Privilege Vs Creativity
The future for Qatari writers does not look promising, unless we work as a community to reshape it, says author AbdulAziz AlMahmoud, is scathing about the country’s literary scene.
AbdulAziz AlMahmoud is an engineer, author and journalist. As a writer, AlMahmoud is widely recognised within the community, and his book Al Qursan (in Arabic and The Corsair in English) was very well-received.
His is the first Qatari novel published by Bloomsbury Qatar Foundation Publishing.
It was only natural for us to seek his opinion on the low number of successful Qatari writers.
Refreshingly, AlMahmoud approaches the matter from a daring perspective, speaking out against the real factors that are holding Qatari writers back. It seems that the discovery of oil for a small nation such as Qatar, was both a blessing and a curse in many ways. The privilege and the luxury it provided may have brought along peace of mind, but it may have come at the price of literacy and intellectuality.
There is this looming defeatist mentality that is holding us captive. Younger generations are no longer looking to achieve their full potential, rather most are looking for a ‘comfortable’ job that ‘pays well’. This mentality seems to have seeped into all fields and professions, writing is no exception.
Fundamentally, we need to consider the steps we need to take as a nation and as individuals to develop a creatively inspiring and nurturing atmosphere for writers in Qatar. The question remains; will we allow our environment and current understanding of culture to hold us back, or will we take strides forward to redefine our roles in society?
We pose the same set of questions to AlMahmoud that we posed to Qatarican author Sophia Al-Maria.
“Having an easy privileged life has its drawbacks …has stripped Qatar and the youth of the competitive and risk-taking spirit.”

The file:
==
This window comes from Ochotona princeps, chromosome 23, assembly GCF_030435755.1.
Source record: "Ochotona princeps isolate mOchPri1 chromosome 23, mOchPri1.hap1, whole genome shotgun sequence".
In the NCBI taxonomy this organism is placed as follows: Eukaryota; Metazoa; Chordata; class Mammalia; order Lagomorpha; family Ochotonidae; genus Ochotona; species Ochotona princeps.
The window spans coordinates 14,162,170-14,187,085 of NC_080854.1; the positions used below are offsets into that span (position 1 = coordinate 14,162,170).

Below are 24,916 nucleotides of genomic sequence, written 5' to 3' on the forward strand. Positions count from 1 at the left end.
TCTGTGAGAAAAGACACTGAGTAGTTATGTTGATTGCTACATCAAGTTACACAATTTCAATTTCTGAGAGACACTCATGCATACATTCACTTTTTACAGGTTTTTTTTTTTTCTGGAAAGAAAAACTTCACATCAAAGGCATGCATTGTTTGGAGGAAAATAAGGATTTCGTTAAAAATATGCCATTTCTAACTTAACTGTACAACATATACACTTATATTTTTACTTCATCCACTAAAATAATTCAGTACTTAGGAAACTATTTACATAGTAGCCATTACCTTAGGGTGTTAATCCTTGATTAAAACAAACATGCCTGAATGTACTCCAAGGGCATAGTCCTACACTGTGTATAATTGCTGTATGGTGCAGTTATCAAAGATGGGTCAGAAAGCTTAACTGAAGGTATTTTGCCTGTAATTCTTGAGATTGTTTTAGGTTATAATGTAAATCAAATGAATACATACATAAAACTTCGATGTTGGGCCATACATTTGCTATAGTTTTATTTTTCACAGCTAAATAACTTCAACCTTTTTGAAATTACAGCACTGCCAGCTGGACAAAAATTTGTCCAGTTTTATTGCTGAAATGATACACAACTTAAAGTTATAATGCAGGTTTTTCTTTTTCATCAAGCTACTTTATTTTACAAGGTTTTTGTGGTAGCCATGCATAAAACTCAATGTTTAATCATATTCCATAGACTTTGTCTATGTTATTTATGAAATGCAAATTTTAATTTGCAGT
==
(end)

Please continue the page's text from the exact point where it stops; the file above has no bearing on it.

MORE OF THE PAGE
Qatari writers have not received the same global acclaim or recognition for their literary work as writers from Saudi or other neighbouring states.
The truth of the matter is that Qatari writers are not supported the way other writers are supported. Writers require the support of their community before they can achieve any global acclaim. In the Emirates, there’s the Emirates Writers Union that supports and invests in local writers. Similarly, in Saudi Arabia, the local media promotes Saudi writers by helping them secure a foothold in the industry and increasing their level of public exposure. Writers are an integral part of society as a whole; it is in the nation’s best interest to help develop the creative atmosphere for writers.
But, there are several books and articles written about the State, it’s rulers and the culture in Qatar.
I don’t think this is what the public is asking for, honestly. Sure, it should be part of the public awareness of the nation, but no more than that. Generally speaking, the books that reach a wider audience are the works of literature that are both engaging and promote a new outlook on a contemporary issue. The books related to Qatar and Qatari culture are at times amusing and pleasant to read, but for the most part they become a decorative piece in someone’s living room.
In recent years, the Art and Film industry received a high level of financial and social support in Qatar. How do you think this has affected the appeal of writing as a profession?
This is a critical issue in Qatar; the younger Qatari generations have lost interest in writing and reading overall. The State needs to create programs or institutions that aim to reinvigorate and reawaken the level of appreciation of the literary field amongst the local community.
Some have argued that the ‘comfortable’ Qatari culture has restricted and adversely affected the level and appreciation of writing.
The system is failing us. What I mean is that Qataris are leading a very easy life, having an easy privileged life has its drawbacks. This privileged lifestyle has stripped Qatar and the youth of the competitive and risk-taking spirit. Our current lifestyle does not support the growth of a flourishing and hardworking generation.
We as a nation need to work on developing an individual that doesn’t take life for granted. An individual who understands that it is important to equip yourself with the knowledge and experience necessary to compete in the workforce on an international level and not simply on the national level.
To be a ‘successful’ writer, it takes…
In my opinion, there are three basic pillars. To begin with, a writer should have basic writing skills. A writer should also take the time to do the proper and necessary amount of research. Lastly, a piece of writing should have a sense of purpose.
The future for Qatari writers will look like…
The way things are now; the future does not look promising. However, if we work together as a community, we could reshape what the future will look like. For a start, local organisations such as QMA, DFI and Qatar Television can achieved a shared benefit from developing and utilizing the efforts of local writers. The State of Qatar can also work on creating and promoting the creation of unions and organizations solely committed to writing and literacy.